*p*< 0.0001; Figure 2a]. This interaction emerged because except for the smallest target–flankers distance, the difference between the different eccentricities was more pronounced for smaller distances. At the smallest target–flankers distance, there was no difference between the different eccentricities—performance was close to guessing level at all eccentricities. The interaction between cue type and target–flanker distance was also significant [

*F*(8, 344) = 4.41,

*p*< 0.0001; Figure 2b]. This interaction emerged because unlike the other distances, there was no effect of cue type with the smallest target–flankers distance. At this distance, performance was close to guessing level for both cue types. No other effect reached statistical significance.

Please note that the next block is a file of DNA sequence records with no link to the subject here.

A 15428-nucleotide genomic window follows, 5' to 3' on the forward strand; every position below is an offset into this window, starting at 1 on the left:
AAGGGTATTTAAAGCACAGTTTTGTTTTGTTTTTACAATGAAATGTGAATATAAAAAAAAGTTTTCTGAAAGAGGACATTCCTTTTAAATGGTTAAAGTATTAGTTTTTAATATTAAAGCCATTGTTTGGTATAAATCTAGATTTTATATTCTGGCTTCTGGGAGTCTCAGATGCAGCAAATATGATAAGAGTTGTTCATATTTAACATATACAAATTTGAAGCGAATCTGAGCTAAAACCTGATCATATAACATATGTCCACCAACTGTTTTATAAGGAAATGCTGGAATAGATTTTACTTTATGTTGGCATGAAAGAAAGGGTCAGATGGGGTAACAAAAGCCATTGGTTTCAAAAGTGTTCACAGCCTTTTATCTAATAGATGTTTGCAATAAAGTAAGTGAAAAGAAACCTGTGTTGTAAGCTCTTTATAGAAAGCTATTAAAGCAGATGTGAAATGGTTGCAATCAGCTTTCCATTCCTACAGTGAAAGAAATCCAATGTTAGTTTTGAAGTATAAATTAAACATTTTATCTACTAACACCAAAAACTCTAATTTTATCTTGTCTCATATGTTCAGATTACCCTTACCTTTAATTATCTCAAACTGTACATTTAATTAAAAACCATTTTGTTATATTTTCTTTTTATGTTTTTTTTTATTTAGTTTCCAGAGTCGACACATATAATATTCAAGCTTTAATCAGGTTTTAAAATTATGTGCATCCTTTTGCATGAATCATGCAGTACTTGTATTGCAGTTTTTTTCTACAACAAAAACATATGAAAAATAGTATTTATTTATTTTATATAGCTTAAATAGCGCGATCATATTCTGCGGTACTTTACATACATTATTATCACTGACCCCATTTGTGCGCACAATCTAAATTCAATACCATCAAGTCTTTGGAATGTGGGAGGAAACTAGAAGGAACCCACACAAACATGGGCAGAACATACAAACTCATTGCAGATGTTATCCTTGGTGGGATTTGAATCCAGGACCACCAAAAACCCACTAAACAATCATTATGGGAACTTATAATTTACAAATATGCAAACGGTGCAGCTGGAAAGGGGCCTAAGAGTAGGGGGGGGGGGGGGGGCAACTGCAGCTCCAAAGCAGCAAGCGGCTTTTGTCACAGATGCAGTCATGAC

*F*(1,43) = 4.92,

*p*< 0.05]: accuracy was higher in the cued than neutral condition. The two-way interaction was not significant indicating that this cueing effect did not vary significantly as a function of target eccentricity.

*pc*is proportion correct,

*a*is the asymptote,

*s*is the scaling factor,

*d*is the target–flanker distance, and

*i*is the

*x*-intercept. The asymptotic value, scaling factor, and

*x*-intercept were adjusted using nonlinear least-squares fitting method (with a Trust-Region algorithm provided in MATLAB Curve Fitting Toolbox). The critical distance

*c*was defined as the target–flanker distance at which accuracy achieved 90% of the asymptotic value, and it was calculated using the following equation:

*R*